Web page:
Parents could be involved in assessing potential walking routes in areas where pupils face losing entitlement to school transport.
A controversial policy to be adopted by Fife Council is expected to scrap buses for hundreds of pupils.
However, councillors have proposed that parent council representatives be allowed to attend when officers are deciding whether walking routes are available.
Many pupils who live within two miles of their secondary school or a mile of their primary school are entitled to transport despite being within the distance criteria as historically, there has been no available walking route.
Following the adoption of the new policy, which has been agreed in principle, routes are to be reassessed.
For most of the areas affected, there was a draft recommendation that transport would no longer be required.
Fife Council’s scrutiny committee recommended several minor changes to the policy, after going over it in detail.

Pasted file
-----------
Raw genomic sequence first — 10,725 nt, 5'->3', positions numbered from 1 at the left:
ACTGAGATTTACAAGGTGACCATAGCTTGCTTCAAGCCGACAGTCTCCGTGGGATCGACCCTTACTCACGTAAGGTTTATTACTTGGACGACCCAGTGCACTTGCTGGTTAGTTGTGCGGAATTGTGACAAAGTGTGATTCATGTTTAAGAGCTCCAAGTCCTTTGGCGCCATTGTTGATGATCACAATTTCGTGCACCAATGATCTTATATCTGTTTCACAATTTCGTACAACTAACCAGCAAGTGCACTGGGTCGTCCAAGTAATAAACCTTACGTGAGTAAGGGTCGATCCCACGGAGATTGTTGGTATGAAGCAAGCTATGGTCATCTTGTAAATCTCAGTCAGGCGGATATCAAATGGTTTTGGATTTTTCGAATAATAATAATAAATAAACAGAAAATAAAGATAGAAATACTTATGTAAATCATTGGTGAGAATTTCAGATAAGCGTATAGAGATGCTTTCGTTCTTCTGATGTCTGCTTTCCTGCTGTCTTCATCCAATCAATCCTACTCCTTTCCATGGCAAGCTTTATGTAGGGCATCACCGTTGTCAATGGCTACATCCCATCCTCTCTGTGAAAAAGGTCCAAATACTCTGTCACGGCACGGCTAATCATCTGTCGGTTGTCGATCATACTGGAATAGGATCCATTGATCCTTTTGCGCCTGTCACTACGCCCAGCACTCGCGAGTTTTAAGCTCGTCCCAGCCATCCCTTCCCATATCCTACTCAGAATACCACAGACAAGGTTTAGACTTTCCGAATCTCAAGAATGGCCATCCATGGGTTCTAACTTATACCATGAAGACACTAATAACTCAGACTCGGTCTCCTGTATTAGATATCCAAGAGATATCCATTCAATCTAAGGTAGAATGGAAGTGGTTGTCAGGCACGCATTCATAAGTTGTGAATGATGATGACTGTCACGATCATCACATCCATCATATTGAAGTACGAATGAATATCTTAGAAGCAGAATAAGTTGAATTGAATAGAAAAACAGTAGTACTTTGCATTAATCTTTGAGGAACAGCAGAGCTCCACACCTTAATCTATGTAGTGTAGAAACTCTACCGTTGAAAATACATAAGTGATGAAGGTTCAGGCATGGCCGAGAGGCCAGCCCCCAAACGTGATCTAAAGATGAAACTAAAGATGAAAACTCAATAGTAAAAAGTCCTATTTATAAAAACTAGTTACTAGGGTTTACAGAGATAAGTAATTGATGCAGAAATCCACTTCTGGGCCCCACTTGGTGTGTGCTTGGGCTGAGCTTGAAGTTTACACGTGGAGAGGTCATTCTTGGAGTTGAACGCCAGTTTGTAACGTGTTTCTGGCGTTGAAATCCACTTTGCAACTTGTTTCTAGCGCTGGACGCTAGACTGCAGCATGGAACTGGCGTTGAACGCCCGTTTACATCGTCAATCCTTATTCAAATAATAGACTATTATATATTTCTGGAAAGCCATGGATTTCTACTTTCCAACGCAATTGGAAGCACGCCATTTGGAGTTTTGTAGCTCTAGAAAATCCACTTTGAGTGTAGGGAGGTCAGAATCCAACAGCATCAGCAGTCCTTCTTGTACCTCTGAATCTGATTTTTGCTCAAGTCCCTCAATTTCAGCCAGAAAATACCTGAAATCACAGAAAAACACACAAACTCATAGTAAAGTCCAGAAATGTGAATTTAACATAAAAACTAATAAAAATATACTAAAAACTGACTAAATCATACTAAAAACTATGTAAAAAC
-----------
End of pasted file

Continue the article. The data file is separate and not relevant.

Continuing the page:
Convener Tim Brett said: “The proposal is for the assessment to be carried out by three officers, with local elected members able to attend.
>> Keep up to date with the latest news with The Courier newsletter
“We suggested a representative from the local parent council should also be able to attend when the assessments are done. We think that’s quite important.
“We also want to review the policy after 12 months, so we can check whether it is working or not.”
He added: “We also emphasised that it is not the council’s responsibility to get children to school safely, it the responsibility of parents.”
The policy will be presented again to the council’s children’s services and education committee to be signed off.
Changes affecting pupils currently entitled to travel will come into force in August, next year.
Worried parents have warned that some children could be put in danger by the withdrawal of bus services.
Among the draft recommendations was that pupils from Tofthill could walk the pavement alongside the busy A92 to Auchmuty High School, in Glenrothes.
Parents said route test walks carried out over the winter period showed children could be endangered beside busy roads and at crossings.
The policy, which aims to bring equity of service across Fife, only affects those living within the distance criteria.